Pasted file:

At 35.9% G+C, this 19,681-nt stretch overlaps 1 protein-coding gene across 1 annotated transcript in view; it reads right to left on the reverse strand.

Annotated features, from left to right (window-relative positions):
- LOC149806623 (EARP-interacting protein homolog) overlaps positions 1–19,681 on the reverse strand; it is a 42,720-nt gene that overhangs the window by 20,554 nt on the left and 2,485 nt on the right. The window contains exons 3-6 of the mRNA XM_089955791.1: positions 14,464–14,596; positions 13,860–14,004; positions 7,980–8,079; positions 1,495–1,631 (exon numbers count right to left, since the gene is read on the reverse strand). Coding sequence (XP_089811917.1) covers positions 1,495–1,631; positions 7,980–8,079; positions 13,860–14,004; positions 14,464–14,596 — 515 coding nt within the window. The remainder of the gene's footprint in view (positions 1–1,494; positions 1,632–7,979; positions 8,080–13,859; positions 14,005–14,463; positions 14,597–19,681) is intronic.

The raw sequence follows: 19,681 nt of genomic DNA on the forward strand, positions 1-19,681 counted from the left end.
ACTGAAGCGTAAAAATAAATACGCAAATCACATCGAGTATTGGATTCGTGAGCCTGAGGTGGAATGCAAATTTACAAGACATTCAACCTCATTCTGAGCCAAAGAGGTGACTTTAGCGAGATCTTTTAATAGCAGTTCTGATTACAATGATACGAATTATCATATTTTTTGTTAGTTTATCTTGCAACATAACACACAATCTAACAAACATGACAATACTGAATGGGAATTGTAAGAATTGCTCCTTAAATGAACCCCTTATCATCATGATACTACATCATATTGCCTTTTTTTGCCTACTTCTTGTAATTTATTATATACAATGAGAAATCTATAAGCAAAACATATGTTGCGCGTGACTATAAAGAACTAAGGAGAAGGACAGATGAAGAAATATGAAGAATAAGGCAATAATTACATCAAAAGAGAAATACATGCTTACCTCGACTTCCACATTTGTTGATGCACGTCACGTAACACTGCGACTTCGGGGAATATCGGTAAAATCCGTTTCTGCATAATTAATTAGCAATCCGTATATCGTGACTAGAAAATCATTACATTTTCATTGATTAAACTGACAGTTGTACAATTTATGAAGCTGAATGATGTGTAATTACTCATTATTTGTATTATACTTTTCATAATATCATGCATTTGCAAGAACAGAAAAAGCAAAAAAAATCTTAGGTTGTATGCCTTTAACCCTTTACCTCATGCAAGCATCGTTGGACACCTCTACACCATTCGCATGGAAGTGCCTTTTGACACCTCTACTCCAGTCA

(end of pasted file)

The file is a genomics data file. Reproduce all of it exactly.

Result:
At 35.9% G+C, this 19,681-nt stretch overlaps 1 protein-coding gene across 1 annotated transcript in view; it reads right to left on the reverse strand.

Annotated features, from left to right (window-relative positions):
- LOC149806623 (EARP-interacting protein homolog) overlaps positions 1–19,681 on the reverse strand; it is a 42,720-nt gene that overhangs the window by 20,554 nt on the left and 2,485 nt on the right. The window contains exons 3-6 of the mRNA XM_089955791.1: positions 14,464–14,596; positions 13,860–14,004; positions 7,980–8,079; positions 1,495–1,631 (exon numbers count right to left, since the gene is read on the reverse strand). Coding sequence (XP_089811917.1) covers positions 1,495–1,631; positions 7,980–8,079; positions 13,860–14,004; positions 14,464–14,596 — 515 coding nt within the window. The remainder of the gene's footprint in view (positions 1–1,494; positions 1,632–7,979; positions 8,080–13,859; positions 14,005–14,463; positions 14,597–19,681) is intronic.

The raw sequence follows: 19,681 nt of genomic DNA on the forward strand, positions 1-19,681 counted from the left end.
ACTGAAGCGTAAAAATAAATACGCAAATCACATCGAGTATTGGATTCGTGAGCCTGAGGTGGAATGCAAATTTACAAGACATTCAACCTCATTCTGAGCCAAAGAGGTGACTTTAGCGAGATCTTTTAATAGCAGTTCTGATTACAATGATACGAATTATCATATTTTTTGTTAGTTTATCTTGCAACATAACACACAATCTAACAAACATGACAATACTGAATGGGAATTGTAAGAATTGCTCCTTAAATGAACCCCTTATCATCATGATACTACATCATATTGCCTTTTTTTGCCTACTTCTTGTAATTTATTATATACAATGAGAAATCTATAAGCAAAACATATGTTGCGCGTGACTATAAAGAACTAAGGAGAAGGACAGATGAAGAAATATGAAGAATAAGGCAATAATTACATCAAAAGAGAAATACATGCTTACCTCGACTTCCACATTTGTTGATGCACGTCACGTAACACTGCGACTTCGGGGAATATCGGTAAAATCCGTTTCTGCATAATTAATTAGCAATCCGTATATCGTGACTAGAAAATCATTACATTTTCATTGATTAAACTGACAGTTGTACAATTTATGAAGCTGAATGATGTGTAATTACTCATTATTTGTATTATACTTTTCATAATATCATGCATTTGCAAGAACAGAAAAAGCAAAAAAAATCTTAGGTTGTATGCCTTTAACCCTTTACCTCATGCAAGCATCGTTGGACACCTCTACACCATTCGCATGGAAGTGCCTTTTGACACCTCTACTCCAGTCA